Story: Curt Pires
Art (Pages 1-22): Antonio Fuso
Art (Pages 23-36): Pierluigi Minotti
Colour Art: Lee Loughridge
Letter Art: Micah Myers
Publisher: ComiXology Originals

Lost Falls #1 immediately got my attention as I’ve been a fan of Curt Pires’ other ComiXology Originals series Youth. However, whilst I have a good understanding of the latter, Lost Falls #1 has left me feeling quite… lost. I’m just hoping that’s the intention of this first issue.

To begin with, the issue follows Daniel Pynchon, a man who’s just woken up on the outskirts of the titular Lost Falls, with no idea how he got there (happens to the best of us amirite?). I say ‘to begin with’ but technically the first page is a bit of David Lynch style surrealism before we get to Daniel. After a few minutes spent in a conveniently located motel, Daniel sets out down the street, following the blonde girl from his opening dream sequence, only to be hit over the head and knocked out.

Whilst pursuing the mysterious blonde girl, Daniel crosses paths with a group of teenagers on their way to meet with a creepy drug dealer. There are four teenagers, and the ones with names are Drake and Sam. I must admit it annoyed me to no end that Drake’s girlfriend, who gets more page time than the others, isn’t given a name. What’s more, there’s also a man with glowing eyes killing three people in a petrol station and holding another hostage, and strange figures appearing from the waterfall in town and seemingly possessing people who have taken a drug, cut with “something from the falls”, such as Drake who was unlucky enough to be walking by at the exact wrong time.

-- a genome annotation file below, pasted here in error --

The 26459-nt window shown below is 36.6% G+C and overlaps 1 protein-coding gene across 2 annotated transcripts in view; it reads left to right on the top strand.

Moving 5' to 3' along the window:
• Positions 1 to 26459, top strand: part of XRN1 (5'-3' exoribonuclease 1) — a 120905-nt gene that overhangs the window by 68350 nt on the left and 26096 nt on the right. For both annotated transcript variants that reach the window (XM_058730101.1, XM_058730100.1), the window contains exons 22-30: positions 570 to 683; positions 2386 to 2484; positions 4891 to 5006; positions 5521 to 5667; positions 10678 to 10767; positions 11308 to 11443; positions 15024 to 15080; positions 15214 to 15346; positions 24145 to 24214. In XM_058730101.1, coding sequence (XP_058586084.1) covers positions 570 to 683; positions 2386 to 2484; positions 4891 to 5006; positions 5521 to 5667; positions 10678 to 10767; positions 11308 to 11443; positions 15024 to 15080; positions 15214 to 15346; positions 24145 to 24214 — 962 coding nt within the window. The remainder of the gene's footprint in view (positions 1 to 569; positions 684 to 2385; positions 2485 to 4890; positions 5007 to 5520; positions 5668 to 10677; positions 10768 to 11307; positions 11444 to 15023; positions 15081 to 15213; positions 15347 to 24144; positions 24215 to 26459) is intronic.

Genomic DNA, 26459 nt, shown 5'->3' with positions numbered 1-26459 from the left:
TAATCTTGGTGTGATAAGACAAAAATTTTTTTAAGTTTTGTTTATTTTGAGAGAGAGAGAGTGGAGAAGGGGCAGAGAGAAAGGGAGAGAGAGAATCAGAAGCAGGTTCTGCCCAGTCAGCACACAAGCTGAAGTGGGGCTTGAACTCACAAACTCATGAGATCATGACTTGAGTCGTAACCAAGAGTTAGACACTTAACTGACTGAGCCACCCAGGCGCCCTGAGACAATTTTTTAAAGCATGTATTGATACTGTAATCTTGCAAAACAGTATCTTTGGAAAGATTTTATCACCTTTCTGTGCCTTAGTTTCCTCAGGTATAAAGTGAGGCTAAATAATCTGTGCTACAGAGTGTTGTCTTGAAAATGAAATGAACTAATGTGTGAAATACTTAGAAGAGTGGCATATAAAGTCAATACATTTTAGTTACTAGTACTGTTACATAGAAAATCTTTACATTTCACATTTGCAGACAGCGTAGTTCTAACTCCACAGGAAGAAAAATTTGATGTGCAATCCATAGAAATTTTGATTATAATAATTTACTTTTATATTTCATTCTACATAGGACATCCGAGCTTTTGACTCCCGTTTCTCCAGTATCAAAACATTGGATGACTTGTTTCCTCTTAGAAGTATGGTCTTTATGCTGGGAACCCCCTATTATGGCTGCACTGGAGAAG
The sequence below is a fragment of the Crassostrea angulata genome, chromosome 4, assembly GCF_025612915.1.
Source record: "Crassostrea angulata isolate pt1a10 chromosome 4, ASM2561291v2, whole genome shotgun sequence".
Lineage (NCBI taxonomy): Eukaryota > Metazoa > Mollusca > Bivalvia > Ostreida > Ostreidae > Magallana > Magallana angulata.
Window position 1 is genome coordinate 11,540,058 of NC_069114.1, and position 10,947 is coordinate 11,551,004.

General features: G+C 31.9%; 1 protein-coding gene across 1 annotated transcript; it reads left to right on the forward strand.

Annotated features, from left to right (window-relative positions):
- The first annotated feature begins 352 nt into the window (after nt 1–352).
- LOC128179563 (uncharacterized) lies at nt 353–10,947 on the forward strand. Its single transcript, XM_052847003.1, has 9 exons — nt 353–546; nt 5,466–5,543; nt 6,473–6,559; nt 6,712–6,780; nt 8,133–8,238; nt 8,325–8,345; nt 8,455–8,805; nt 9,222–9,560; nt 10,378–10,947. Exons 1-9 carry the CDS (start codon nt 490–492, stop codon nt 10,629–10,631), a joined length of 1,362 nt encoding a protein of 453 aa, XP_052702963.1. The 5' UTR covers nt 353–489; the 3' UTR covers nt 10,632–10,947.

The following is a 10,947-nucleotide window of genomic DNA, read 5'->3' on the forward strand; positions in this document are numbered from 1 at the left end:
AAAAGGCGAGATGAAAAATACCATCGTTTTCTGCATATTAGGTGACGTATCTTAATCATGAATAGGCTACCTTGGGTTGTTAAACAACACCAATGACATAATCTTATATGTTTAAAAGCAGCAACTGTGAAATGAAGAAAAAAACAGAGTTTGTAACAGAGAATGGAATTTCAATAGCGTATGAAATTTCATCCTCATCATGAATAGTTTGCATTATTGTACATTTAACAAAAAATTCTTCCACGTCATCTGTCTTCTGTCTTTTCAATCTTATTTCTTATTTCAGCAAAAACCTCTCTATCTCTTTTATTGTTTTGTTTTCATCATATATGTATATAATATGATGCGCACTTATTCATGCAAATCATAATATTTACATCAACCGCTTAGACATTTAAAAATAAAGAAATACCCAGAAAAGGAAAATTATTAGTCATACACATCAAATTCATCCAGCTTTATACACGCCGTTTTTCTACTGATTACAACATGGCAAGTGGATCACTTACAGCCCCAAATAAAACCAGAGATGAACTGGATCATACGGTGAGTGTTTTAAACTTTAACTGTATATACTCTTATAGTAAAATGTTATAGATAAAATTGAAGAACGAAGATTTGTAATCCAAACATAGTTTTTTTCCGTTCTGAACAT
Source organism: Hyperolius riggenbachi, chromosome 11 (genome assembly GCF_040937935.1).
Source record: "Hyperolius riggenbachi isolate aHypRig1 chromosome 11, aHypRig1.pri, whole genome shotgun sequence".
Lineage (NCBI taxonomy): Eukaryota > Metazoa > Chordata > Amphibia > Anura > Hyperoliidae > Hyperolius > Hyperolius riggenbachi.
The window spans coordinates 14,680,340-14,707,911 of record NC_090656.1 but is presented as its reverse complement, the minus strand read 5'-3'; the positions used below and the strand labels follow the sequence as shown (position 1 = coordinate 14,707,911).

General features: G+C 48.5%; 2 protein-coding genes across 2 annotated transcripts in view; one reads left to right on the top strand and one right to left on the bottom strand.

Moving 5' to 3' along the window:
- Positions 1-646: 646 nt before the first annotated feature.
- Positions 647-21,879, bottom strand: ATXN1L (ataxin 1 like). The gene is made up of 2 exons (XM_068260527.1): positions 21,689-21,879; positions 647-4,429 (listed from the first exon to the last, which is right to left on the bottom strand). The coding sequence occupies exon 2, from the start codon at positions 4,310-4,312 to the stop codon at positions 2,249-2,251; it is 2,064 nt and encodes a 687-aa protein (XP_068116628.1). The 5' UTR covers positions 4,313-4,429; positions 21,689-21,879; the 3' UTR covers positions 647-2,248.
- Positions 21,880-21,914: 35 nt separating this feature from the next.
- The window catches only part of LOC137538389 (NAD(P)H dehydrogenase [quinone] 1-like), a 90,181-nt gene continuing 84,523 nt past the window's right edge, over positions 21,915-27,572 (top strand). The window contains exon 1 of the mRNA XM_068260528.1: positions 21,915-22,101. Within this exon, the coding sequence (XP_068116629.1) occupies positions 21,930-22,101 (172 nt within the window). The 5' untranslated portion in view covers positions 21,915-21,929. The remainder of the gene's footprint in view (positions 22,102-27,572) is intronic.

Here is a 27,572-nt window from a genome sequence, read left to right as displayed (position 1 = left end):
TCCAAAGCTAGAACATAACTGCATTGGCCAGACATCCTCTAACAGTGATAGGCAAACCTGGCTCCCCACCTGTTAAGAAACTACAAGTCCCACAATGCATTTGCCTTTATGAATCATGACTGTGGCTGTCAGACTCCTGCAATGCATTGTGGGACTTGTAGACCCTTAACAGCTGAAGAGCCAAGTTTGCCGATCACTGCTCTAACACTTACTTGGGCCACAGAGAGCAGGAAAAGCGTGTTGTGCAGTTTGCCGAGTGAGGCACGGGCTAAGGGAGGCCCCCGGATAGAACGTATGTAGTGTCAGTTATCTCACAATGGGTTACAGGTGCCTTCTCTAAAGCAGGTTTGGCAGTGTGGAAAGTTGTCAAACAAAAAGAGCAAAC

I think both Antonio Fuso and Pierluigi Minotti’s art styles suit the tone of the book, however, I’m not sure if the collaboration between the two works. As there are multiple narratives I would’ve been happy to see each artist take ownership of specific characters and stories, but the hard divide at 22 pages into the issue feels disjointed. For example, the Sheriff’s daughter/Drake’s girlfriend is completely unrecognisable and even changes hair colour between appearances.

Speaking of colouring, Lee Loughridge’s colours suit the story being told, with the kind of muted colour palette I’d expect, though I think more attention to detail would help to improve the change between artists.

I’m largely a fan of Micah Myers’ lettering and whilst I like the font used in the surreal opening sequence, I did struggle to read the white lettering on a black background. Aside from that specific panel, I think his speech and occasional sound effects are great throughout.

To return to my confusion all the way back in the first paragraph: I’m not a stranger to comics being baffling at times and when the blurb tells me there’s a mystery afoot, I almost expect to be. Though in the case of Lost Falls I couldn’t help but feel like there was just a bit too much going on. I’m sure that through the course of the coming issues the various threads will be weaved together and we’ll get a better understanding of what’s happening in reality, however, this first issue has left me pretty perplexed. I’m all for the unreal elements of the story and the alternating perspectives of the town of Lost Falls, but I feel like a lot happened in this issue and not entirely in a way that’s encouraging for readers to return for more. Perhaps this is something that will be remedied in the collected edition.

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